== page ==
As of version 3.23.15 (try to use 3.23.29 or later), MySQL supports one-way replication. Since most web applications usually have more reads than writes, an architecture which distributes reads across multiple servers can be very beneficial.
In typical MySQL fashion, setting up replication is trivial. On your master server add this to your my.cnf file:
And add a replication user id for slaves to log in as:
GRANT FILE ON *.* TO repl@"%" IDENTIFIED BY 'foobar';
Then on your slave servers:
set-variable = max_connections=200
Make sure each slave has its own unique server-id. And since these will be read-only slaves, you can start them with these options to speed them up a bit:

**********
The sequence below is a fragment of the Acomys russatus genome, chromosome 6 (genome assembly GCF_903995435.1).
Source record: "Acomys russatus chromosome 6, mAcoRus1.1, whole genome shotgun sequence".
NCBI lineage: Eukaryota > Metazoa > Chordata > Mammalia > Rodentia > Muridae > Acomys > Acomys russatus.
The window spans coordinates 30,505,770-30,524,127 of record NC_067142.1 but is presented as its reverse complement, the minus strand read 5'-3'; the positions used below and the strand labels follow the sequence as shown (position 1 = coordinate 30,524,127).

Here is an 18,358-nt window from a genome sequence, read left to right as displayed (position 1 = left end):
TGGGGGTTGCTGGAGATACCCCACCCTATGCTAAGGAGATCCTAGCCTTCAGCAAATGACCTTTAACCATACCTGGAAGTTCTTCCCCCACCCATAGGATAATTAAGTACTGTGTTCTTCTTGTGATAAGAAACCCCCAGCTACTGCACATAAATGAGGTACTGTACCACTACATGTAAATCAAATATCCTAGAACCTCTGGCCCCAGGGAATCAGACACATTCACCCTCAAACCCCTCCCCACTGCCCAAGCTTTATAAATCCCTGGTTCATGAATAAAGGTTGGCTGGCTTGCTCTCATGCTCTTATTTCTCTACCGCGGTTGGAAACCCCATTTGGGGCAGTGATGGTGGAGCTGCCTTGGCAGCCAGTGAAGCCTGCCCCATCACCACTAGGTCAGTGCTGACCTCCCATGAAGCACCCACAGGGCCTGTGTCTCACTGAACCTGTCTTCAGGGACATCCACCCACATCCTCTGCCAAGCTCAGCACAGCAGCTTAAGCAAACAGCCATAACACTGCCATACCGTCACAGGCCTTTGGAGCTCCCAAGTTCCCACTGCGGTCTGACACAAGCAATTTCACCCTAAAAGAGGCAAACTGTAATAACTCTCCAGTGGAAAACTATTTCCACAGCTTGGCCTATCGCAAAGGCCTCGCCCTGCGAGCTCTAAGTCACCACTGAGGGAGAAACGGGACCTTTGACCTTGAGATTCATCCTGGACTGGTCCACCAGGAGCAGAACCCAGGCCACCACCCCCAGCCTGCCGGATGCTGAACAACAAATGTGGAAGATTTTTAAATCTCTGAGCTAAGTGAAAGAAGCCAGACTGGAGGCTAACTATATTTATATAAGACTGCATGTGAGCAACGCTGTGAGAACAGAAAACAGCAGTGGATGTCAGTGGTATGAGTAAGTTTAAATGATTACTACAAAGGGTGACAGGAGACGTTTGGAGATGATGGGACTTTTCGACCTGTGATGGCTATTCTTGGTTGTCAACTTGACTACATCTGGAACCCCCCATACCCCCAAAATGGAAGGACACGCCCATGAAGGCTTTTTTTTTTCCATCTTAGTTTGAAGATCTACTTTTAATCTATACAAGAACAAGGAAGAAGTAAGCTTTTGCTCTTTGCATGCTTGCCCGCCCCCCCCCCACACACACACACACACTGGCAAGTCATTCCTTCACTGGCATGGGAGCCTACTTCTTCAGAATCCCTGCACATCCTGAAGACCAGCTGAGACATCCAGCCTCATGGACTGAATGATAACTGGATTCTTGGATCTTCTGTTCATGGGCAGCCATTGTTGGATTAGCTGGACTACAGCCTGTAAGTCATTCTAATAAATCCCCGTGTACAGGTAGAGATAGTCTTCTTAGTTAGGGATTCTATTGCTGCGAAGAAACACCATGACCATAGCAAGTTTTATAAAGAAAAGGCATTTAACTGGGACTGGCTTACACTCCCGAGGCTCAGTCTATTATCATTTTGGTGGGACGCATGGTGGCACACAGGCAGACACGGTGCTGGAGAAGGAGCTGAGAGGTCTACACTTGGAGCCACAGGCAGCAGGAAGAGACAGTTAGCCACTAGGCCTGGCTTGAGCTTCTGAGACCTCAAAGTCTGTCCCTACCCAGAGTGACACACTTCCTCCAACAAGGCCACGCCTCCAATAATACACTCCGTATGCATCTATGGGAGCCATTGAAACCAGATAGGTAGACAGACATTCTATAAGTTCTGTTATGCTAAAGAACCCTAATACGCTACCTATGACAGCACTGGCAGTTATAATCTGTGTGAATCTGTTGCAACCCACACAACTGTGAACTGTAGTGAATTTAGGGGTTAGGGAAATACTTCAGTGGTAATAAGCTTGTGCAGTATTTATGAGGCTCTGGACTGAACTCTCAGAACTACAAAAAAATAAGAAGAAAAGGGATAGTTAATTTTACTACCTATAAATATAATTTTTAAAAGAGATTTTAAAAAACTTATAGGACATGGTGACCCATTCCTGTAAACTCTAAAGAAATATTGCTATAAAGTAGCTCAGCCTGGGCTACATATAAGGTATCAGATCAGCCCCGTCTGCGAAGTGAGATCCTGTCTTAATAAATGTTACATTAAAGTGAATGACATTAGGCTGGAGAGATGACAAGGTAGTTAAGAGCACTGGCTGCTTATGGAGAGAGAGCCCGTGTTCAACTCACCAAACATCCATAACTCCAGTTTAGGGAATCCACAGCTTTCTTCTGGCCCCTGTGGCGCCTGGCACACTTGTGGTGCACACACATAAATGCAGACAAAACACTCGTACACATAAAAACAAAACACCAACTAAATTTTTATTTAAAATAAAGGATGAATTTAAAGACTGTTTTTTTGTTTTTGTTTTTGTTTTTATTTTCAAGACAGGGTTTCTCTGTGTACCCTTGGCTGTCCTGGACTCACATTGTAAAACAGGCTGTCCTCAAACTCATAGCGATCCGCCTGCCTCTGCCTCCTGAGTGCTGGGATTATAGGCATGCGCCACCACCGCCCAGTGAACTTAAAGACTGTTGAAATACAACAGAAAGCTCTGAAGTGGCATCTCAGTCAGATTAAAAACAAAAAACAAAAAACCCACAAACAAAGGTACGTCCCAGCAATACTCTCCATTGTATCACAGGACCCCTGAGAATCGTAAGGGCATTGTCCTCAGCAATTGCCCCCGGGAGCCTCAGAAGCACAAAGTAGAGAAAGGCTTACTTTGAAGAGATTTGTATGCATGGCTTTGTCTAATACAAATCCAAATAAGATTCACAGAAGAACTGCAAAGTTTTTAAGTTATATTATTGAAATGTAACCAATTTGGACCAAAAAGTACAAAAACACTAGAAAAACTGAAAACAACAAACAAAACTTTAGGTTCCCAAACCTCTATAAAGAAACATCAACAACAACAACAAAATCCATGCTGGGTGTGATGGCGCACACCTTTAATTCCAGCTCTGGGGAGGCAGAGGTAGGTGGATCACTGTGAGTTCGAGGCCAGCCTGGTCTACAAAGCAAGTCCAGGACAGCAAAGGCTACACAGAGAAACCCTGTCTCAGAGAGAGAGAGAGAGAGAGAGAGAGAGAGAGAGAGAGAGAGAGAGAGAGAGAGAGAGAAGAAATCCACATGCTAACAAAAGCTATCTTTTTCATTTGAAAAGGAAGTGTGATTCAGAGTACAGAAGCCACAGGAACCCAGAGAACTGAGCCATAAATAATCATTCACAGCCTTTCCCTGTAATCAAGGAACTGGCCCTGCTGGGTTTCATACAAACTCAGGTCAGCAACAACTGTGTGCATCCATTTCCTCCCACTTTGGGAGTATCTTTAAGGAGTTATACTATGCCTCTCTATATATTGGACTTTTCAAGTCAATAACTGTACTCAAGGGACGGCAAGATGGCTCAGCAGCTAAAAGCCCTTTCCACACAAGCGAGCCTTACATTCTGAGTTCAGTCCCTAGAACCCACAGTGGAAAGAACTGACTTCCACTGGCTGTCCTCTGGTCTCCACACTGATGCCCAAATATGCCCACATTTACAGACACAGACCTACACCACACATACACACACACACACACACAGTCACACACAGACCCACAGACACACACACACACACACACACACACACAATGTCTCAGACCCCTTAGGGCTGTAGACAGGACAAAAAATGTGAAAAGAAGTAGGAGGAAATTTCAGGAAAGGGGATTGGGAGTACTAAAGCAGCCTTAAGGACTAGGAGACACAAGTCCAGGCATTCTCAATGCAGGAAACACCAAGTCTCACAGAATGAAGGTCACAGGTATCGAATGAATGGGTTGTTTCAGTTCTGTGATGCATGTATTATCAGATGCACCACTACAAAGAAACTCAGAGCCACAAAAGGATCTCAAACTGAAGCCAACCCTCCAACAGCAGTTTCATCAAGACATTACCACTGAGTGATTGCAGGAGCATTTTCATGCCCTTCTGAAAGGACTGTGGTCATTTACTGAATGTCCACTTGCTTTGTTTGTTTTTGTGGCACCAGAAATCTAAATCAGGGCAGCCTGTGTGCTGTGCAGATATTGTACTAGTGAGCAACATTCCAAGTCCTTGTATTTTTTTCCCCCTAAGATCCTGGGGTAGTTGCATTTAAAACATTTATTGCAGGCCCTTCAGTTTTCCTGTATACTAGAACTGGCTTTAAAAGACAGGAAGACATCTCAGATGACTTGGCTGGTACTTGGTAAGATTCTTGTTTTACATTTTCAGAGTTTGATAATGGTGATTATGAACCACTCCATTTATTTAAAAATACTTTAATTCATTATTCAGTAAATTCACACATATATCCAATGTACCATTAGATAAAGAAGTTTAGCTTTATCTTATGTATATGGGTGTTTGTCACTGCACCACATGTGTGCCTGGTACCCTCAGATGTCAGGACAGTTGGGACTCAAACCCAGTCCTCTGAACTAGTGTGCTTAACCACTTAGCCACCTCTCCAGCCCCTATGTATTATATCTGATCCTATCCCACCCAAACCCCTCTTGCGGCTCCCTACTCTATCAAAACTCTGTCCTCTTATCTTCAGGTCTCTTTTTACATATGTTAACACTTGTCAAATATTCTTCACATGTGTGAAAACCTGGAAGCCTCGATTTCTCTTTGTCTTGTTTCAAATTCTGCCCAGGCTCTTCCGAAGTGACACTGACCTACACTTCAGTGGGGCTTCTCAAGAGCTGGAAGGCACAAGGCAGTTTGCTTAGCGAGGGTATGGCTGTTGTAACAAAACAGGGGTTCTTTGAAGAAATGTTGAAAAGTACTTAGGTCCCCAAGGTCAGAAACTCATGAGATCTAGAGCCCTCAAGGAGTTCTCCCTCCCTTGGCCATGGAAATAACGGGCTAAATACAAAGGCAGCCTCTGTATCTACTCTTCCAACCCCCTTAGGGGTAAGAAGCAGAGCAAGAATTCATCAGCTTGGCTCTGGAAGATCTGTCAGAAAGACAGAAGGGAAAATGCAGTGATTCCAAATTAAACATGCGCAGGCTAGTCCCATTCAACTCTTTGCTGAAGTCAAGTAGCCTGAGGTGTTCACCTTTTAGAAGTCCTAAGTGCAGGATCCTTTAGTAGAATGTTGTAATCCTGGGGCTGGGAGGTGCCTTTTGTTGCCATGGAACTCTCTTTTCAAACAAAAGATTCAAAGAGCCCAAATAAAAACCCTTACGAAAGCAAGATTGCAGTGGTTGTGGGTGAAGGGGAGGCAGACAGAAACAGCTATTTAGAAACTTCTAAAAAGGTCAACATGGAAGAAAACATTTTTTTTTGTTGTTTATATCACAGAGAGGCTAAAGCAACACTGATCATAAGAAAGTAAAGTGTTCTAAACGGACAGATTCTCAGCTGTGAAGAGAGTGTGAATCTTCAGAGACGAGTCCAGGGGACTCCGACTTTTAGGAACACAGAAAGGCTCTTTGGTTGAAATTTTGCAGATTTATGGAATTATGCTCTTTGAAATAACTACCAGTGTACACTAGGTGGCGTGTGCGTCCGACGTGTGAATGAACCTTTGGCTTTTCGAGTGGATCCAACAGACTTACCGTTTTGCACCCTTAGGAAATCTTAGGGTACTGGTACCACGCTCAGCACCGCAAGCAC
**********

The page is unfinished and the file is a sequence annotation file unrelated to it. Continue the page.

--skip-bdb --low-priority-updates --delay-key-write-for-all-tables
Stop your master server. Copy the table files to each of your slave servers. Restart the master, then start all the slaves. And you are done. Combining MySQL replication with a Squid reverse cache and redirector and you might have an architecture like this:
You would then write your application to send all database writes to the master server and all reads to the local slave. It is also possible to set up two-way replication, but you would need to supply your own application-level logic to maintain atomicity of distributed writes. And you lose a lot of the advantages of this architecture if you do this as the writes would have to go to all the slaves anyway.